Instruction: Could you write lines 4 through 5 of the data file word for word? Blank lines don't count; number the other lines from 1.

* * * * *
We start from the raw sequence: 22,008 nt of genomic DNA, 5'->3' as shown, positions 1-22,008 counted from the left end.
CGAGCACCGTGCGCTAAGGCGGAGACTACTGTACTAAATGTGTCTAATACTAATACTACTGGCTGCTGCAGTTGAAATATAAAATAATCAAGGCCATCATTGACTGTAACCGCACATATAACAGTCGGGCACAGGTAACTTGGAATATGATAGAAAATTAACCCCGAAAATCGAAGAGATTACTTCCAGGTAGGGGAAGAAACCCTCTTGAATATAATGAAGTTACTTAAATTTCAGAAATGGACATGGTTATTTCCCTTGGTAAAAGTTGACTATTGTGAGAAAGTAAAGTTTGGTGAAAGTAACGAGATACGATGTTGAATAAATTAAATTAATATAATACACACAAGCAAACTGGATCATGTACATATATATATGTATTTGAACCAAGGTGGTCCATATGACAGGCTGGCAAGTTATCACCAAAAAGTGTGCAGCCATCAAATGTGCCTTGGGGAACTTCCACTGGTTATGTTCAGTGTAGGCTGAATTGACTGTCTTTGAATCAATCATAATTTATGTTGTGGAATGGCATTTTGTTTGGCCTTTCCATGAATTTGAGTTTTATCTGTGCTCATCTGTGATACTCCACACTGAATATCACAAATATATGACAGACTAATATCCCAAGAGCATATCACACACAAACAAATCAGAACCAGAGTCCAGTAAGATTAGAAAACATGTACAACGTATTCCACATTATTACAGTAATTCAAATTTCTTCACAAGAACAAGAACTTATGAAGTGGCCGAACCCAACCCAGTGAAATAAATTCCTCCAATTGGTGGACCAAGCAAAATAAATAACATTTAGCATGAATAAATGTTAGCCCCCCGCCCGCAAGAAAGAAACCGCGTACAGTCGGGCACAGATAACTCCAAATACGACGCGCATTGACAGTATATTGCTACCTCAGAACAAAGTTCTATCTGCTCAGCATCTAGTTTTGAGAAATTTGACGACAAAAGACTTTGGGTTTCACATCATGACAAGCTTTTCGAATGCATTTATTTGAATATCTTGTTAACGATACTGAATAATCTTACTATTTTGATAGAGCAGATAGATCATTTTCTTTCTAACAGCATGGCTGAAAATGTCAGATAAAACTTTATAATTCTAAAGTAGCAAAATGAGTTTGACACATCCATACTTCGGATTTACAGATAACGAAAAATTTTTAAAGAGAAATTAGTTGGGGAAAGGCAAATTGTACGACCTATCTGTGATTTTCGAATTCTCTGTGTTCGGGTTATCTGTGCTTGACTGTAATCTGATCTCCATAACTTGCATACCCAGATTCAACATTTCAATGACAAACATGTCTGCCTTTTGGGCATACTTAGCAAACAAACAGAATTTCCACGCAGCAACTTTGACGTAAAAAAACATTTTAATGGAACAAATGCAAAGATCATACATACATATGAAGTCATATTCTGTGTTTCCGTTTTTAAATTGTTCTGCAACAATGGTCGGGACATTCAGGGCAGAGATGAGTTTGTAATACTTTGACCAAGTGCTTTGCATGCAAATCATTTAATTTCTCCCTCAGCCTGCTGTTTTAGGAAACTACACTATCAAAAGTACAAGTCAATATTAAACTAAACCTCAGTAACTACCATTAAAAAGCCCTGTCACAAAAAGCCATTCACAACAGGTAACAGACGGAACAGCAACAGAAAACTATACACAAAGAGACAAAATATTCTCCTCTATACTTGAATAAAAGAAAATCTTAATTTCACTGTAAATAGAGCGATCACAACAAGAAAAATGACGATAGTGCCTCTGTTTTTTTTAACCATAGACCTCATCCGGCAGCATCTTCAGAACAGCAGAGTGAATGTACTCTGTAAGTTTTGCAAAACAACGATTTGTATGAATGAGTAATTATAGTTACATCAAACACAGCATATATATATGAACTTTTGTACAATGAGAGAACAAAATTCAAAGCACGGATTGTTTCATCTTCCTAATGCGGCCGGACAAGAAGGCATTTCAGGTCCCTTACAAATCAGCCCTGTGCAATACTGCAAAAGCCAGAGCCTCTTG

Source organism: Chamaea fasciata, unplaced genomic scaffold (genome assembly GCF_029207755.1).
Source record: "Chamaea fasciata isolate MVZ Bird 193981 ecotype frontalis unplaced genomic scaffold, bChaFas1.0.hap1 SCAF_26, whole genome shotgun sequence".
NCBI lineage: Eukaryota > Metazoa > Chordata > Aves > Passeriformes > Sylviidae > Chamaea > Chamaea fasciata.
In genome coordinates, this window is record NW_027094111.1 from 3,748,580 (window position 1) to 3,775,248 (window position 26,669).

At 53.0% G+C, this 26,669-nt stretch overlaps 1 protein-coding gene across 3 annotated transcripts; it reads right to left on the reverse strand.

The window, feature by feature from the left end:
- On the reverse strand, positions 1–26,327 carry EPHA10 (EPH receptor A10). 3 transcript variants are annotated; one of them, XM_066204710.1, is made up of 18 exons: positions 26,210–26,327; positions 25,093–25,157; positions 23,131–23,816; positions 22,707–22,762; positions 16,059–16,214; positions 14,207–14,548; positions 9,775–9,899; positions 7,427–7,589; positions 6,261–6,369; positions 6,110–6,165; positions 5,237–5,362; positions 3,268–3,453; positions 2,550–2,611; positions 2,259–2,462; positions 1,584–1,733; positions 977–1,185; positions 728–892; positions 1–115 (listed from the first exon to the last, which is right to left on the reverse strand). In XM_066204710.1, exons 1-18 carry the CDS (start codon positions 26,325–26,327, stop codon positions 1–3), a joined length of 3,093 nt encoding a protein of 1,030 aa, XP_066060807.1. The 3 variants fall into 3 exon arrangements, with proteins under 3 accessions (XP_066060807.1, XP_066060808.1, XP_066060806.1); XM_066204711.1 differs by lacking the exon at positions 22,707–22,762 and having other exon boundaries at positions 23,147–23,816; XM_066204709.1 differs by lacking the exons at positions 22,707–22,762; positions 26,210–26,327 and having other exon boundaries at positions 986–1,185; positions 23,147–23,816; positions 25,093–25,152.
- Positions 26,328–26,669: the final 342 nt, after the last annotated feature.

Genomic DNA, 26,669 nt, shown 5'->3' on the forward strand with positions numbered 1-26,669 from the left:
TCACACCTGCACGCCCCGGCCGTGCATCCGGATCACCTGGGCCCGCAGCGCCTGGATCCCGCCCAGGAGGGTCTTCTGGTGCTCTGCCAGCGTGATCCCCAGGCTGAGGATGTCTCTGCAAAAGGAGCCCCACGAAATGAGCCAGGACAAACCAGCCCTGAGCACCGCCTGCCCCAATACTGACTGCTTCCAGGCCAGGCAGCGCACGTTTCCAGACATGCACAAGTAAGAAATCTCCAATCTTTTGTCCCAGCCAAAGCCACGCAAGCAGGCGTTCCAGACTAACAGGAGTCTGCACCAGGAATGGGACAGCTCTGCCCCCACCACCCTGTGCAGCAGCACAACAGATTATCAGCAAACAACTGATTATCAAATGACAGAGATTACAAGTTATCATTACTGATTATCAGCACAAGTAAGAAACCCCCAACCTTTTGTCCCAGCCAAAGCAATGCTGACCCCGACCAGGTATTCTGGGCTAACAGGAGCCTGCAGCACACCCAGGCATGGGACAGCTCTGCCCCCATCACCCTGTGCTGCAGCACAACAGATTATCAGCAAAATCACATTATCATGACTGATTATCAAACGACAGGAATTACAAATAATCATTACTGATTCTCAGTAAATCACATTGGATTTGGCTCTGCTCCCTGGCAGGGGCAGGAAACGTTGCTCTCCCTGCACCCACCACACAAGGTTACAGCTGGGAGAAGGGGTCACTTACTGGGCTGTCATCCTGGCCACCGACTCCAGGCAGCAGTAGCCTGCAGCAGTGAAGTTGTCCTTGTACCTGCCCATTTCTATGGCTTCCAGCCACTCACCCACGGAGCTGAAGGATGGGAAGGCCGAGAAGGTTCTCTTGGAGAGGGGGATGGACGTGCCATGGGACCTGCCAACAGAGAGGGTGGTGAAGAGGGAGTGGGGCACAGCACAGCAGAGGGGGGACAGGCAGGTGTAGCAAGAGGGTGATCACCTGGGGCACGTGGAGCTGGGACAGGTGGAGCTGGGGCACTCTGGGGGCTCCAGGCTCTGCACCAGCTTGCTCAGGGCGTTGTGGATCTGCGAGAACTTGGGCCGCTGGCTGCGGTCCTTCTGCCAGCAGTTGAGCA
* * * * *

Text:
Source record: "Chamaea fasciata isolate MVZ Bird 193981 ecotype frontalis unplaced genomic scaffold, bChaFas1.0.hap1 SCAF_26, whole genome shotgun sequence".
NCBI lineage: Eukaryota > Metazoa > Chordata > Aves > Passeriformes > Sylviidae > Chamaea > Chamaea fasciata.